“We are the Delta”

27 Mar

Throughout Helon Habila’s Oil on Water, the degradation of the environment and the people seem to reflect each other.  When the Major talks to Rufus as they approach Irikefe Island, he warns the young reporter,

–Be prepared for what you are about to see.  Irikefe is now mostly ashes and rubble, bombed by the gun helicopter over there.  Not a hut is left standing…

[Rufus responds,] –What of the people?

–Most of them would still be there, I suppose.  But expect a lot of casualties, unavoidable, of course.  This is a war zone…” (166)

In this exchange, the “ashes and rubble” of Irikefe resemble the detritus of the “unavoidable” human “casualties” of the worshipers and villagers.  This resemblance between the status of the land and the people on the land transcends a mere mirroring, and instead argues for an intrinsic, inseparable link between humans and the environment in the Niger Delta.  The bond between people and the earth is most explicitly stated during Rufus’s interview with Henshaw, one of the “militants” locked up at the Major’s military camp: “–We are the people, we are the Delta, we represent the very earth on which we stand” (163).

Through its role as a nexus of the physical and living, the Niger Delta epitomizes Rob Nixon’s concept of “slow violence”: “a violence that occurs gradually and out of sight, a violence of delayed destruction that is dispersed across time and space, an attritional violence that is typically not viewed as violence at all” (2).  The slow violence that Rufus observes is a gradual process, as fish, wildlife, and crops slowly die from chronic oil spills and flaring and villages, like Chief Ibiram’s,  slowly migrate from place to place in hope of an illusive better life.  But this violence is hidden in the fog of the Delta, nameless, just like the island, which the group of journalists expected to meet the militants ransoming Isabel Floode; not until page 168, when Zaq and Rufus return to Irikefe with the Major and hear the account of the violence that happened on the island before the reporters arrived that the reader learns its name – Agbuki.  This theme of namelessness is also seen in Rufus’ neglect to ask the old man and his son – Zaq and Rurus’s guides – for their names until well into their journey.  When something is nameless, whether the environment or the people living there, they are powerless, unable to tell their story of their slow violence.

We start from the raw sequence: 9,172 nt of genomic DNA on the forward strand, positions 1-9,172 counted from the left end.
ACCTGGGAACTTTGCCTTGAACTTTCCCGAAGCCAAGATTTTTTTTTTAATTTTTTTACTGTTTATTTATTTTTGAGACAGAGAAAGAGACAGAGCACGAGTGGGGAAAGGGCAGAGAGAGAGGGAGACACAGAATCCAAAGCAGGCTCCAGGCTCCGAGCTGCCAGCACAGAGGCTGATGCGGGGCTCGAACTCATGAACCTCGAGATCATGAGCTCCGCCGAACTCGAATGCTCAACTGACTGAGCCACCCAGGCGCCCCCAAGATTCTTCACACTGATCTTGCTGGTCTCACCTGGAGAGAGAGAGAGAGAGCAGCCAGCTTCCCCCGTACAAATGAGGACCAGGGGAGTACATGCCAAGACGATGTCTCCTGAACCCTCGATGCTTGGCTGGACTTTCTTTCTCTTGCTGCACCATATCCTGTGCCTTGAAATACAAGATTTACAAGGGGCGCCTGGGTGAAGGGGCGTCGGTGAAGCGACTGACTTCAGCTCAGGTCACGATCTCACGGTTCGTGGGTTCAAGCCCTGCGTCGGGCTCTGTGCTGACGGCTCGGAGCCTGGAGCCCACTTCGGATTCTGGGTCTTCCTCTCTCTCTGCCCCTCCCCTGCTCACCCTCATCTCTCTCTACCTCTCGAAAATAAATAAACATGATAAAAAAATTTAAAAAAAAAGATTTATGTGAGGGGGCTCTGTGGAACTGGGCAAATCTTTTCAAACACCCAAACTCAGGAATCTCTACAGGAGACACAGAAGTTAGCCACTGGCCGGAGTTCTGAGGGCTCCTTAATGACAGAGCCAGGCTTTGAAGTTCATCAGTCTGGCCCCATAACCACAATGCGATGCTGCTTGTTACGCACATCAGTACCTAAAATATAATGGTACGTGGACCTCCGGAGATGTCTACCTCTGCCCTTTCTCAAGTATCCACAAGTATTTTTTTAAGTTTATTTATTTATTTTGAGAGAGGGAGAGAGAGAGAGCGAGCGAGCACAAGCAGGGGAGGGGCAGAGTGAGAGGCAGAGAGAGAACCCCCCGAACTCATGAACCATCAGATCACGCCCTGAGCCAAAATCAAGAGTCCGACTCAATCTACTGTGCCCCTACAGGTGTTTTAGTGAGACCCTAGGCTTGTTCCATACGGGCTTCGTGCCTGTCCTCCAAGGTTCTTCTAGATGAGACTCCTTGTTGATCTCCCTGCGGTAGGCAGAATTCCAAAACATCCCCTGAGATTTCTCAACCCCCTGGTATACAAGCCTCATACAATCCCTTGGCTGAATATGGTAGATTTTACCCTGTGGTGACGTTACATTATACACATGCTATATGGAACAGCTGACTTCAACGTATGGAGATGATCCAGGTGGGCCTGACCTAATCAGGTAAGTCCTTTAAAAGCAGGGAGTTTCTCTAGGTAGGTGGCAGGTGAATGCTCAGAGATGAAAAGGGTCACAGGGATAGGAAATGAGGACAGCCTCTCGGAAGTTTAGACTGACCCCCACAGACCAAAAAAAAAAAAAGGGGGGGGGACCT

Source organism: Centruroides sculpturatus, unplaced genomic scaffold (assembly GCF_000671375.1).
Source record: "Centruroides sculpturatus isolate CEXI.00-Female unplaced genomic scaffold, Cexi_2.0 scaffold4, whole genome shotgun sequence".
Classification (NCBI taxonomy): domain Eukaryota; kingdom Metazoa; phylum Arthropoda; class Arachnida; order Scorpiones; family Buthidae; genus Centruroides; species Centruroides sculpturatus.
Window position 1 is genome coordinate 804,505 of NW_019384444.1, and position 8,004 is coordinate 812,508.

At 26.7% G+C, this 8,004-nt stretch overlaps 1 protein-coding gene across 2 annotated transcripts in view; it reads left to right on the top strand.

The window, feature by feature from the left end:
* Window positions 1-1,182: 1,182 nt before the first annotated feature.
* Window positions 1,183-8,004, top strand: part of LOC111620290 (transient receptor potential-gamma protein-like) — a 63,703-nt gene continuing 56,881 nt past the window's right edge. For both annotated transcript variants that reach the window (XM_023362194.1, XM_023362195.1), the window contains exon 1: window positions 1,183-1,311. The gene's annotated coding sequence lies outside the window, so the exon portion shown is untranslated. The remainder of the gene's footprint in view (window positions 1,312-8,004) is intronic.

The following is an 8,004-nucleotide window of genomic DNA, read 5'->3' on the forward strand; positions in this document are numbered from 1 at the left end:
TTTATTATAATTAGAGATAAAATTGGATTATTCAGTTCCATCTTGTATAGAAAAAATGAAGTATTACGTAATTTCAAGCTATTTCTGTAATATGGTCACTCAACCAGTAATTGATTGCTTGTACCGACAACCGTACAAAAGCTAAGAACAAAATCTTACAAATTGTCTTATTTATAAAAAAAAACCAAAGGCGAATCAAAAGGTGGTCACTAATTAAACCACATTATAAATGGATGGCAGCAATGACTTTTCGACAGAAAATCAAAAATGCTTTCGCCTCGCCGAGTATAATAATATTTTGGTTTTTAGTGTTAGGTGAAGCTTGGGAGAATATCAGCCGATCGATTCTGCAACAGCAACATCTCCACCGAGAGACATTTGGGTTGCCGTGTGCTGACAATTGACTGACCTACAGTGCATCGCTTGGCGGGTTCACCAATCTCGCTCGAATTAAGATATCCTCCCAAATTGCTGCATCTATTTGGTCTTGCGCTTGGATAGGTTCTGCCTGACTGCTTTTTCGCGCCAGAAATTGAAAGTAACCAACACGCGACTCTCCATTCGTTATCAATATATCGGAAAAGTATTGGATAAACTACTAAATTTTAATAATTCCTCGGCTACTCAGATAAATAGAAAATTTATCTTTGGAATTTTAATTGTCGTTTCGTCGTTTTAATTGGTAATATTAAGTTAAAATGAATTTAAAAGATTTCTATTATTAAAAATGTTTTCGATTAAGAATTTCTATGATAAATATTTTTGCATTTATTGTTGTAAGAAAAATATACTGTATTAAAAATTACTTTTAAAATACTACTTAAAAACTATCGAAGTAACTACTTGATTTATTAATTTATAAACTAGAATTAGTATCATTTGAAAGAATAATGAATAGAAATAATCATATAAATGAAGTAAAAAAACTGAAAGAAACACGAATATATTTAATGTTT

The Kinship of Colonialism and Traditionalism

1 Mar

To prime our discussion of the breakdown of the binary in Seasons of Migration, I’ll begin with B. Caminero-Santagelo’s “Legacies of Darkness: Neocolonialism, Joseph Conrad, and Tayeb Salih’s ‘Season of Migration to the North'”, which critiques of Said’s reading of Seasons of Migration as a novel predominantly concerned with colonialism:

However, because Said places Salih’s novel in the context of such a struggle with the “colonist,” he, like Makdisi, fails to see that the real object of scrutiny in Season of Migration is the Sudanese themselves, who have inculcated the colonial mindset and ignored their own particular manifestations of it (Caminero-Santangelo, 9).

Instead of just critiquing the dichotomy of neo-colonialism, Caminero-Santagelo argues Salih highlights the close kinship of colonialism and traditionalism, which both resist change and blame “foreign” influences for any problems that occur.  For instance, when the narrator returns after Hosna Bint Mahmoud’s murder and suicide, no one in the village tells him what happened, except for Bint Majzoub only after she receives outside support from the “foreign” whisky.  When the narrator asks his grandfather, Hajj Ahmed – the embodiment of the best of Sudan’s traditional society – his grandfather blames the “trouble” on Hosna’s ‘foreign’ tribe, not on the exploitation of women present in the village’s traditionalist patriarchal society (Salih, 102).  The objectification of women also characterizes European colonial society, which condones Mustafa Sa’eed’s exploitation of women in his quest to “‘liberate Africa with [his] penis’” (Salih, 100). Sa’eed’s colonial exploitation of his lovers and wife, like Wad Rayyes’ objectification of Hosna, both result in the death of women refusing to subject themselves as objects to their husbands’ socially-approved sexual desires.